Fibromyalgia (FM) is a chronic musculoskeletal pain syndrome that causes substantial physical and psychological impairment and costs over $25 billion annually. Current pharmacological therapies may be expensive, cause serious adverse effects, and fail to effectively improve pain and function. Thus, finding new and effective non-pharmacological treatments for FM patients is urgently needed. Previous research has demonstrated that Tai Chi, a traditional Chinese mind-body exercise, can improve both physical and mental health for FM patients. However, no clinical trials have demonstrated its clinical effectiveness compared to standard aerobic exercise therapy, or determined its optimum dose (frequency or duration) as a treatment for FM. We therefore propose to conduct the first comparative effectiveness trial of Tai Chi vs. aerobic exercise (a recommended component of the current standard of care) and to evaluate effectiveness under different Tai Chi dosing schedules in a large FM population.
We aim to (1) demonstrate that, compared to aerobic exercise, Tai Chi is a more effective intervention for managing the pain and improving the functional limitations that impact quality of life for FM patients, and 2) determine the optimal frequency and duration of a supervised Tai Chi intervention in relation to short and long-term effectiveness. To achieve this goal, we will conduct a single-blind, randomized controlled trial of Tai Chi vs. aerobic exercise in 216 patients who meet the American College of Rheumatology criteria for FM. Patients will be randomized to one of four Tai Chi intervention groups: 12 or 24 weeks of supervised Tai Chi given once or twice per week, or a supervised aerobic exercise control (2x/week for 24 weeks). All groups will have a 52-week follow-up. The primary outcome will be the FM Impact Questionnaire total score at 24 weeks. Secondary outcomes include the measures of widespread pain, functional performance, psychological functioning, self-efficacy, sleep quality, and quality of life at 12, 24, and 52 weeks. Successful completion of the proposed study will determine the ideal regimen of Tai Chi and demonstrate that Tai Chi can be a simple, effective, and durable treatment for this therapeutically challenging disorder. We believe that our work will convince the clinical community to implement Tai Chi as a first-line treatment for the millions of individuals with FM.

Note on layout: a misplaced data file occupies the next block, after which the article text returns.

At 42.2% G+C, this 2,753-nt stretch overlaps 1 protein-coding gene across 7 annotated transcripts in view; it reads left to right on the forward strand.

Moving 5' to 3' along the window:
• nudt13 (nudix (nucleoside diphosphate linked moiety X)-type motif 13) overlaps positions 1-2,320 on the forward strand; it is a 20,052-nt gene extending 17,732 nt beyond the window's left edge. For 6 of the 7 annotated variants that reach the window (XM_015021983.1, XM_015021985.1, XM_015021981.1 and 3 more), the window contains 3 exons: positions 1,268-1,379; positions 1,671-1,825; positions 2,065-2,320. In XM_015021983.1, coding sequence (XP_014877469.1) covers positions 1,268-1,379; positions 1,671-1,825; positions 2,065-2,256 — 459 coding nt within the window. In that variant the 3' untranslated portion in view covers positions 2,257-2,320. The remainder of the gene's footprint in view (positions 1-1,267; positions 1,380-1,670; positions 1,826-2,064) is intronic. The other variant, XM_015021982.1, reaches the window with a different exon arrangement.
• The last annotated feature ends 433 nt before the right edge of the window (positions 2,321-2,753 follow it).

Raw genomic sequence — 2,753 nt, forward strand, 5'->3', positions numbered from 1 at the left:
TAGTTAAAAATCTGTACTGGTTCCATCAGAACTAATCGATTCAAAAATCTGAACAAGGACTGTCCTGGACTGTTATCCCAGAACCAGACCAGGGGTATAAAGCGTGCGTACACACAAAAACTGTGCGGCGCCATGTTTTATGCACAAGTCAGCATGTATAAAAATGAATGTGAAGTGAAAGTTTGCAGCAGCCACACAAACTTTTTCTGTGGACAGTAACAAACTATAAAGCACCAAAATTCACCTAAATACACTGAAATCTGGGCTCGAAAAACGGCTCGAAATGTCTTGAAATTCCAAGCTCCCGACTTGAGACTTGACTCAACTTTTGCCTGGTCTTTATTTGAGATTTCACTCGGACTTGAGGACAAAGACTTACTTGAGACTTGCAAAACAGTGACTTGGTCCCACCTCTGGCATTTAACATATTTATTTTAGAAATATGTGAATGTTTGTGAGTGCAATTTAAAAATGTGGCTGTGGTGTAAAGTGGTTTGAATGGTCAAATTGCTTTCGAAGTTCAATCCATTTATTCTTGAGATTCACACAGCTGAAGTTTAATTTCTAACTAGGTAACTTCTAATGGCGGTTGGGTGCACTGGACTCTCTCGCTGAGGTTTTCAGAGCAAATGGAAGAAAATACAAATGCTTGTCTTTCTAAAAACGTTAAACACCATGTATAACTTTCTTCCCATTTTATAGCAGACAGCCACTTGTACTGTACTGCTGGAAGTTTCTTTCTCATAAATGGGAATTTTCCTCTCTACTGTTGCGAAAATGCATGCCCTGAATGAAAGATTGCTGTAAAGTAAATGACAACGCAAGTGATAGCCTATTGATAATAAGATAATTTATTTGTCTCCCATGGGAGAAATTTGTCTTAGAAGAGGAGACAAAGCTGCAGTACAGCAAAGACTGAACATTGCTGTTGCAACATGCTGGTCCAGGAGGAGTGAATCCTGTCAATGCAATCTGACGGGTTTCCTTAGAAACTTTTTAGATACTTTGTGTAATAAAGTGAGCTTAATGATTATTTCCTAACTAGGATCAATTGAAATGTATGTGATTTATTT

Public Health Relevance

Fibromyalgia (FM) is the second most common rheumatologic condition in the United States and there are currently no satisfactory treatments. Innovative effective strategies are urgently needed. Tai Chi offers a novel and logistically feasible exercise regimen and a complementary mind-body approach to manage pain as well as enhance physical and mental health and wellness in patients with FM. Successful completion of the proposed study will demonstrate that Tai Chi is a simple, effective and durable treatment for FM. 1

Agency
National Institute of Health (NIH)
Institute
National Center for Complementary & Alternative Medicine (NCCAM)
Type
Research Project (R01)
Project #
5R01AT006367-02
Application #
8303254
Study Section
Special Emphasis Panel (ZRG1-NRCS-T (08))
Program Officer
Glowa, John R
Project Start
2011-08-01
Project End
2015-06-30
Budget Start
2012-07-01
Budget End
2013-06-30
Support Year
2
Fiscal Year
2012
Total Cost
$713,636
Indirect Cost
$383,063
Name
Tufts University
Department
Type
DUNS #
079532263
City
Boston
State
MA
Country
United States
Zip Code
02111
Morgan, Nani; Irwin, Michael R; Chung, Mei et al. (2014) The effects of mind-body therapies on the immune system: meta-analysis. PLoS One 9:e100903